The collective defence of Alliance territory remains at the heart of NATO, but the Alliance is no longer organised solely and exclusively for that purpose. We also have to be able to cope with regional crises and conflicts, and we have made great headway in reducing and restructuring our forces to this end. But there is more to do. At present, we are implementing the Combined Joint Task Forces concept which will greatly improve our force projection capability. And we are working on the development of a visible, concrete European defence component.
The Summit will complete this internal transformation by deciding the form and the details of a new and smaller command structure, streamlined for crisis management and intervention. There will be far fewer military Headquarters. The new structure will make it easier for NATO to interact with its Partners. Also, the European Security and Defence Identity will be developed within the structure, with Spain and, I hope, France being fully involved.
The result will be a much more versatile NATO. We will be able to respond to crises faster and with a range of options. As in Bosnia, we would have the capacity to form a grand coalition for peace with Partners who have exercised with us under the auspices of Partnership for Peace. Or, if circumstances require, we will have standing arrangements to lend our assets to the Western European Union for a European-led action.
Completing NATO's internal adaptation is therefore of major significance. It is the pre-requisite for the new NATO and for its new, wider role in European security.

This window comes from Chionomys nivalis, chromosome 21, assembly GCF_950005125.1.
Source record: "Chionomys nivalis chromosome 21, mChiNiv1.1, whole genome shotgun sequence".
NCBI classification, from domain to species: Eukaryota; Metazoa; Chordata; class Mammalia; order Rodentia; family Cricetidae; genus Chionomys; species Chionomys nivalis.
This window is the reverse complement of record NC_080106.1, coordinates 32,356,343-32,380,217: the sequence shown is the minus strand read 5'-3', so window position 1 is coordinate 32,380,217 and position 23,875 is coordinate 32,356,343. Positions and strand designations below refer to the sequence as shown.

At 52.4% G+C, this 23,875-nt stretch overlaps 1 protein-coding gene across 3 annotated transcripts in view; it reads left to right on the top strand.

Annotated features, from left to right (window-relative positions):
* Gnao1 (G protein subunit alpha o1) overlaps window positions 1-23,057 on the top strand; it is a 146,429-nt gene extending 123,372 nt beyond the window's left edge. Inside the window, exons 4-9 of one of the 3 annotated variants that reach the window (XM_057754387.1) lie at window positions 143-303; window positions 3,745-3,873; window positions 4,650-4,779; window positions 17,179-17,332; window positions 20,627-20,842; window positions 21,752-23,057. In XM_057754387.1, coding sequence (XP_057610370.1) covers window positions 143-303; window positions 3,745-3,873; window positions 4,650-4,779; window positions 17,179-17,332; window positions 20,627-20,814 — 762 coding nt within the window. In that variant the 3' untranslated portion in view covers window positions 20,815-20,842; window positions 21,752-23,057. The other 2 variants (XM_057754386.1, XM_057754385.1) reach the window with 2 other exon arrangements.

Many observers, however, portray the Summit as a one-decision meeting. For them, it will be about choosing new members only. This is a distorted perspective. NATO's enlargement is not an end in itself, it is one part of a wider package that is designed to develop closer relationships with all countries in the Euro-Atlantic area. The whole package is about uniting the whole of the Euro-Atlantic community around a common security culture. It is about consigning concepts like dividing lines , buffer zones and spheres of influence where they belong: in the dustbin of history.
There are four key component parts of this package: an enhanced Partnership for Peace and the establishment of an Atlantic Partnership Council; the accession of new members to NATO; a distinctive arrangement with Ukraine; and a strategic relationship with Russia.
Let me take each of the elements in turn.
Partnership for Peace demonstrates NATO's commitment to Europe's wider security. When launched in 1994, PfP was criticised for being a security placebo. One commentator here in the UK referred to it as a military kabuki play - strong on form, weak in content.